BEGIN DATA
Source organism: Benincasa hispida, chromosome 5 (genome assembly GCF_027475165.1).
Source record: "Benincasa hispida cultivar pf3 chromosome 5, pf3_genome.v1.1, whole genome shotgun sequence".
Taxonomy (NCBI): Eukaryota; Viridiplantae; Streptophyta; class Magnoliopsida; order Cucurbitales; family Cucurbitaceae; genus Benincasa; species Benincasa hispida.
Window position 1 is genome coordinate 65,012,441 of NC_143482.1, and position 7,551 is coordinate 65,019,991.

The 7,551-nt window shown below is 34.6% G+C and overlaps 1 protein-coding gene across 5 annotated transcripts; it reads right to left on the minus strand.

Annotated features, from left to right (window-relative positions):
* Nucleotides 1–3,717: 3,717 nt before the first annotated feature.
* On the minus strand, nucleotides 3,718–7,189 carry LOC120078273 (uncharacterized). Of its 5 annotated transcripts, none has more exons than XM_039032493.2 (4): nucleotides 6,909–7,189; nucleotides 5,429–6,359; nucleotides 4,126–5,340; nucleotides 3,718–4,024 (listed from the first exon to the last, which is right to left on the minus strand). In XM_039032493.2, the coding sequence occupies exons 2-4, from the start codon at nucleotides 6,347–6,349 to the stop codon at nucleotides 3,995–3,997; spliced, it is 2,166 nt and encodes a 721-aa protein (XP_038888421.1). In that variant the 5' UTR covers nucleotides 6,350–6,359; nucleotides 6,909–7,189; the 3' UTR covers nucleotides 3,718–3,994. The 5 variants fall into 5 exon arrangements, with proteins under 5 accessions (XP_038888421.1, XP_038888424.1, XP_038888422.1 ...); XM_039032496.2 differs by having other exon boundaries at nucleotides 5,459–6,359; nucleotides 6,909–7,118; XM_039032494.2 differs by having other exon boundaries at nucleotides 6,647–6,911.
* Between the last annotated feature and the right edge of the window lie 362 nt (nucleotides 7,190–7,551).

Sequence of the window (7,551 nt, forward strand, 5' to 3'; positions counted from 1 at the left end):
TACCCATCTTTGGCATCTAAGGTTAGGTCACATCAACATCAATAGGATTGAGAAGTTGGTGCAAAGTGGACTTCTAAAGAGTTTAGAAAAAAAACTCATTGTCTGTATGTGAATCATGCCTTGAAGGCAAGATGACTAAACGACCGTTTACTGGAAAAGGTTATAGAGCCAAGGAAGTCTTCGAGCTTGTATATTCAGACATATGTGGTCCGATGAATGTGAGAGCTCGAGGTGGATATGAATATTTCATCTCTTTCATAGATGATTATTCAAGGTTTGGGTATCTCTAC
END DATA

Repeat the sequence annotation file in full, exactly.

Source organism: Benincasa hispida, chromosome 5 (genome assembly GCF_027475165.1).
Source record: "Benincasa hispida cultivar pf3 chromosome 5, pf3_genome.v1.1, whole genome shotgun sequence".
Taxonomy (NCBI): Eukaryota; Viridiplantae; Streptophyta; class Magnoliopsida; order Cucurbitales; family Cucurbitaceae; genus Benincasa; species Benincasa hispida.
Window position 1 is genome coordinate 65,012,441 of NC_143482.1, and position 7,551 is coordinate 65,019,991.

The 7,551-nt window shown below is 34.6% G+C and overlaps 1 protein-coding gene across 5 annotated transcripts; it reads right to left on the minus strand.

Annotated features, from left to right (window-relative positions):
* Nucleotides 1–3,717: 3,717 nt before the first annotated feature.
* On the minus strand, nucleotides 3,718–7,189 carry LOC120078273 (uncharacterized). Of its 5 annotated transcripts, none has more exons than XM_039032493.2 (4): nucleotides 6,909–7,189; nucleotides 5,429–6,359; nucleotides 4,126–5,340; nucleotides 3,718–4,024 (listed from the first exon to the last, which is right to left on the minus strand). In XM_039032493.2, the coding sequence occupies exons 2-4, from the start codon at nucleotides 6,347–6,349 to the stop codon at nucleotides 3,995–3,997; spliced, it is 2,166 nt and encodes a 721-aa protein (XP_038888421.1). In that variant the 5' UTR covers nucleotides 6,350–6,359; nucleotides 6,909–7,189; the 3' UTR covers nucleotides 3,718–3,994. The 5 variants fall into 5 exon arrangements, with proteins under 5 accessions (XP_038888421.1, XP_038888424.1, XP_038888422.1 ...); XM_039032496.2 differs by having other exon boundaries at nucleotides 5,459–6,359; nucleotides 6,909–7,118; XM_039032494.2 differs by having other exon boundaries at nucleotides 6,647–6,911.
* Between the last annotated feature and the right edge of the window lie 362 nt (nucleotides 7,190–7,551).

Sequence of the window (7,551 nt, forward strand, 5' to 3'; positions counted from 1 at the left end):
TACCCATCTTTGGCATCTAAGGTTAGGTCACATCAACATCAATAGGATTGAGAAGTTGGTGCAAAGTGGACTTCTAAAGAGTTTAGAAAAAAAACTCATTGTCTGTATGTGAATCATGCCTTGAAGGCAAGATGACTAAACGACCGTTTACTGGAAAAGGTTATAGAGCCAAGGAAGTCTTCGAGCTTGTATATTCAGACATATGTGGTCCGATGAATGTGAGAGCTCGAGGTGGATATGAATATTTCATCTCTTTCATAGATGATTATTCAAGGTTTGGGTATCTCTAC